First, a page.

The social capital influences of land reform beneficiaries and communal farmers on satellite schools in Zimbabwe.
Tarisayi, Kudzayi Savious.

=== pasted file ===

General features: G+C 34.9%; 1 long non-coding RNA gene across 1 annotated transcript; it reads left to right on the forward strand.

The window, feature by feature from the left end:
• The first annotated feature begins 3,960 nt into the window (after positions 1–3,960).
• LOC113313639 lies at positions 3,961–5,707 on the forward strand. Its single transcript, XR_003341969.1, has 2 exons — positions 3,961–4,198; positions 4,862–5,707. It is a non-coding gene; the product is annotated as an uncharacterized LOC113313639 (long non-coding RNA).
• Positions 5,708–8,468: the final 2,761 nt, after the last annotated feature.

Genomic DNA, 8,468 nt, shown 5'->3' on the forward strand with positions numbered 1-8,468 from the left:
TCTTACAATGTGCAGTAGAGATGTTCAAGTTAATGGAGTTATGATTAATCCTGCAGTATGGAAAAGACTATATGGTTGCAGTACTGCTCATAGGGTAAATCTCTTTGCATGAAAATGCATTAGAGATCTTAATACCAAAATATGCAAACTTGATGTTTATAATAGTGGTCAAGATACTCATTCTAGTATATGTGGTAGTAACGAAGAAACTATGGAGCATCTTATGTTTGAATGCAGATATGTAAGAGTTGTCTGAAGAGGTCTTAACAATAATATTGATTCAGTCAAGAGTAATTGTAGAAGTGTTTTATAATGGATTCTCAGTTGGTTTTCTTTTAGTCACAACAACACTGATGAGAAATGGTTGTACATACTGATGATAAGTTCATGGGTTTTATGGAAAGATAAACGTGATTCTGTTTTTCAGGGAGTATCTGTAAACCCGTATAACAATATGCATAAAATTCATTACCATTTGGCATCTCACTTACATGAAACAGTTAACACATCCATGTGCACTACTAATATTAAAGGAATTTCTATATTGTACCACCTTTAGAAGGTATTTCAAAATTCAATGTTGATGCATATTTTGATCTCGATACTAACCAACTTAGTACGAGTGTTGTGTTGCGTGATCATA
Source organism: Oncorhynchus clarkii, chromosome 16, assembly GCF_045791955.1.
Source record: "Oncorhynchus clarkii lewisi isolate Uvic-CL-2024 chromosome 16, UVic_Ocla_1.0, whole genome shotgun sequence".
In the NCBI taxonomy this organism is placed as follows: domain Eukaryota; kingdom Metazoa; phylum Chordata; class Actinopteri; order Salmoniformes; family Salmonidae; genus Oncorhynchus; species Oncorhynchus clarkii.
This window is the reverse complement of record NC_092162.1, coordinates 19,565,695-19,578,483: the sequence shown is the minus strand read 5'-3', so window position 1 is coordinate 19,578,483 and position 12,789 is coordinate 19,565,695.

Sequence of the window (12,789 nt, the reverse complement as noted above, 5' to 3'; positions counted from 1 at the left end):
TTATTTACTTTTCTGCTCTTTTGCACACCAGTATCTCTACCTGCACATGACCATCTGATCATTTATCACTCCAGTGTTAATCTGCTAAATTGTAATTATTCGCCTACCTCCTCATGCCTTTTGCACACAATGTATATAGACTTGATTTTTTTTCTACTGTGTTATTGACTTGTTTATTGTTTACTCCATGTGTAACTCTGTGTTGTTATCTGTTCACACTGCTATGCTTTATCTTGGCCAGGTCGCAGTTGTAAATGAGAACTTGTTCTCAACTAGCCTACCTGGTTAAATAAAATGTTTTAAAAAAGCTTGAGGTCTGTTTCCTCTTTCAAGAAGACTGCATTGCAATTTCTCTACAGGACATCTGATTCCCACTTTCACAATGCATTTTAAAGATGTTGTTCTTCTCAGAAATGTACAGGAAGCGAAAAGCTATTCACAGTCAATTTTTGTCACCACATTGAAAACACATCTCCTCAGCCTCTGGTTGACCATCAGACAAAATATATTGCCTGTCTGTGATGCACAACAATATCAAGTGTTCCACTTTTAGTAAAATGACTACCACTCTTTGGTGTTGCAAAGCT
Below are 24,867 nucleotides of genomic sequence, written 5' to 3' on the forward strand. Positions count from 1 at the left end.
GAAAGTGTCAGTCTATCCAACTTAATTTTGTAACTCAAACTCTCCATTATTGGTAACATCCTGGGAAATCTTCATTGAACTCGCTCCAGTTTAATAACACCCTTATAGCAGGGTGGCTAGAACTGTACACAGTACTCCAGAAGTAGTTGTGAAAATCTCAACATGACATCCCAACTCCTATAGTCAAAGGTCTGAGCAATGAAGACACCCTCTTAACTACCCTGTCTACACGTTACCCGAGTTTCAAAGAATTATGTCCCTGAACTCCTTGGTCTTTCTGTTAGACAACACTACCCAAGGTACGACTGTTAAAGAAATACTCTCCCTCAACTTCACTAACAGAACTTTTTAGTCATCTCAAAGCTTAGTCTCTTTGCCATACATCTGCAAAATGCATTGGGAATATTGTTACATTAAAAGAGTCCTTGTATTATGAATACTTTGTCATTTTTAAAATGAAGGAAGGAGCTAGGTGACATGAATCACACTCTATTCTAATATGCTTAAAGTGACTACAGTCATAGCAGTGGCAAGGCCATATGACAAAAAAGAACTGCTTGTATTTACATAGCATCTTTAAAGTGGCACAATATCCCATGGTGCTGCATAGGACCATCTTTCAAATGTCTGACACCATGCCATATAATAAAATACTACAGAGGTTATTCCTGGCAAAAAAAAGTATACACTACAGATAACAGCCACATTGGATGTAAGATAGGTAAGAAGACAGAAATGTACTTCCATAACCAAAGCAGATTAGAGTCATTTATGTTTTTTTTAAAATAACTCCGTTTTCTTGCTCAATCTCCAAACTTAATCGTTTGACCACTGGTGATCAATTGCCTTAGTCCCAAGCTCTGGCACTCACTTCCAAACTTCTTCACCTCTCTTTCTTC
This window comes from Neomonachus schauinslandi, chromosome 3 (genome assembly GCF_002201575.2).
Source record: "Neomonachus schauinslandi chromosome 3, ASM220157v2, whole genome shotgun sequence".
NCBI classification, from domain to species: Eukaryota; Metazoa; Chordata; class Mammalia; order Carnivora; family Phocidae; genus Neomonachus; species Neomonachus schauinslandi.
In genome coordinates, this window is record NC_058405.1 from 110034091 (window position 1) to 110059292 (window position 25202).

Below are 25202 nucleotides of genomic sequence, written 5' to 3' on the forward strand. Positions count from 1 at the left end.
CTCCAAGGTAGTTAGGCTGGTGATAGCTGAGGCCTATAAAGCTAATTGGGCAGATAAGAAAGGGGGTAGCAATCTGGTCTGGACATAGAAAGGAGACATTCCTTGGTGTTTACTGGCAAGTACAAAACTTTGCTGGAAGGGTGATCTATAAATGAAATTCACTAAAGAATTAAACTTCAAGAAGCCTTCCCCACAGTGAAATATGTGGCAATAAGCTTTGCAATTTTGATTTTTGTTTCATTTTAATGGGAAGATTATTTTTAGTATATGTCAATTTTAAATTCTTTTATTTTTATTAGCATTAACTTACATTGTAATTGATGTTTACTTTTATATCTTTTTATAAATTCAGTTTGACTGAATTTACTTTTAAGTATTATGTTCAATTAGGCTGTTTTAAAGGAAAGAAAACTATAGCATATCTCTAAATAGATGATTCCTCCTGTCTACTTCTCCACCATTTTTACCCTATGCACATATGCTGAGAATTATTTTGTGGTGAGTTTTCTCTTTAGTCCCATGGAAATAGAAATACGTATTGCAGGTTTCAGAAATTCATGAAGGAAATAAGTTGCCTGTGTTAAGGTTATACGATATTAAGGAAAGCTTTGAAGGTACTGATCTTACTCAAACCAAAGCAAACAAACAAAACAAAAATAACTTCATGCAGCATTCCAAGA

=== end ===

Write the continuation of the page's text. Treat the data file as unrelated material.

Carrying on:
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The aim of present study was to establish the social capital influences of the land reform beneficiaries and communal farmers on satellite schools in Zimbabwe. The study was motivated by the allocation of land through the Fast Track Land Reform Programme in areas previously without social services leading to the birth of satellite schools. The literature reviewed in this study revealed that land reform in Zimbabwe has mainly been explored using the political, human rights, livelihoods, and agricultural productivity perspectives while neglecting the social capital perspective. Thus, this study was guided by the social capital theories as espoused by Bourdieu, Coleman and Putnam to unpack the influences of land reform beneficiaries and communal farmers in Zimbabwe on satellite schools. This study’s research design adopted a multiple case study approach. The study utilised two communities, one composed of land reform beneficiaries and another made up of communal farmers. The triangulated data were collected through semistructured interviews and focus group discussions held at satellite schools in the Masvingo district. The purposively selected participants consisted of twelve farmers, four village heads and two satellite school heads making a total sample of eighteen participants. The study revealed that the social capital of both Tiro land reform beneficiaries and Sambo communal farmers influence satellite schools through voluntary resource mobilization and voluntary information sharing. However, the study revealed that there were disparities in the social capital influences of land reform beneficiaries at Tiro and communal farmers at Sambo. The study further revealed that the land reform beneficiaries at Tiro engaged more with satellite schools as compared to communal farmers at Sambo due to differences in the proximity of their homesteads, social networks, nhimbe (work party), homage and indebtedness to the government, shared meaning and goals, social norms and their resource base. Future researchers should pursue the implications of social capital on well-established schools in Zimbabwe.